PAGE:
6. 'Come to New Zealand' - Matt Yglesias writes at Slate that New Zealand universities look mighty attractive for Americans because we have relatively low tuition fees and lots of government subsidies and support (ie interest free student loans).
He compares America and New Zealand Universities in the chart below:
The gap in tuition being charged across those two countries is enormous, particularly when you consider that the possibilities for mobility of both instructors and students across Anglophe countries. It looks like Americans could reap giant savings by enrolling in New Zealand universities
7. More Libor problems - Reuters reports the US Justice Department has launched a criminal probe into the way Libor is set.
Remember, Libor is the interest rate (London Interbank Offer Rate) agreed by a select few banks that sets the base for trillions of dollars of debt securities globally. British authorities have been looking at this for a while.
Now it's all on in America.
8. 'The richer you are the less ethical you are' - Wired's Brandon Keim reports on a UC Berkeley study showing the richer a person is the more likely they are to be unethical.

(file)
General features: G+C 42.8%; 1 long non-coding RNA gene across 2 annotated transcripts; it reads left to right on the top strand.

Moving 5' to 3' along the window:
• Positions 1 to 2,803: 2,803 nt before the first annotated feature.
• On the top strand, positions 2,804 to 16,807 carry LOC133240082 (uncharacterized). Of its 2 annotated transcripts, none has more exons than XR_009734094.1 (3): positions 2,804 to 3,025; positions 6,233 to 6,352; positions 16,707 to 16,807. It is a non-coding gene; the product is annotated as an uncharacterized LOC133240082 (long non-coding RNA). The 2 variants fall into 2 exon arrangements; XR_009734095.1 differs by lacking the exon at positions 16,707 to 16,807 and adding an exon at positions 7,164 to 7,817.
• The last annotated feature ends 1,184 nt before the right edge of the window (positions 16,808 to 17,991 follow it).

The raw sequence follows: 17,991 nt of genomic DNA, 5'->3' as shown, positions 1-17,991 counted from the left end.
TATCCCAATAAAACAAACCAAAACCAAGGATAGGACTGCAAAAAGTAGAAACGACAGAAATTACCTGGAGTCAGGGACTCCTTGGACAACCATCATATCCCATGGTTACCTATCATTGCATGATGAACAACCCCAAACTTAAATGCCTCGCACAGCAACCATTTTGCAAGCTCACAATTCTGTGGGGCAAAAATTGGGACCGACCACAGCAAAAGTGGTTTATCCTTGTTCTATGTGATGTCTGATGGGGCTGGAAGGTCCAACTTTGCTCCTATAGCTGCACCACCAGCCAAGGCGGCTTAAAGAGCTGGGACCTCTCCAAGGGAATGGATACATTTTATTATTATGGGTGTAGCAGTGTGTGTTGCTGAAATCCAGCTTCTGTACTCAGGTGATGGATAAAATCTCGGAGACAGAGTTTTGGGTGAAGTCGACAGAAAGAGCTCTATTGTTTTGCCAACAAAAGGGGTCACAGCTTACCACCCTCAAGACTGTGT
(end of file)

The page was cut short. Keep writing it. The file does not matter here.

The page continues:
The study included seven different experiments that spanned real-world and laboratory settings, from rude San Francisco drivers to test subjects given a chance to take candy from children.
“Occupying privileged positions in society has this natural psychological effect of insulating you from others,” said psychologist Paul Piff of the University of California, Berkeley. “You’re less likely to perceive the impact your behavior has on others. As a result, at least in this paper, you’re more likely to break the rules.”
The findings, announced Feb. 27 in the Proceedings of the National Academy of Sciences, come at a moment when historical tensions over wealth and class have reached a fever pitch: Is greed good, and extreme wealth a sign of virtue? Does wealth corrupt, and should a society strive to be egalitarian in income as well as principles?
9. Modern Monetary Theory - Michael Hudson talks at counterpunch about a three day Modern Monetary Theory conference in Italy where more than 2,100 people turned up to listen to a new brand of economics.
It has a roll on.
Just one week earlier the Washington Post published a review of MMT, followed by a long discussion in the Financial Times. But the theory remains grounded primarily at the UMKC’s economics department and the Levy Institute at Bard College, with which most of us are associated.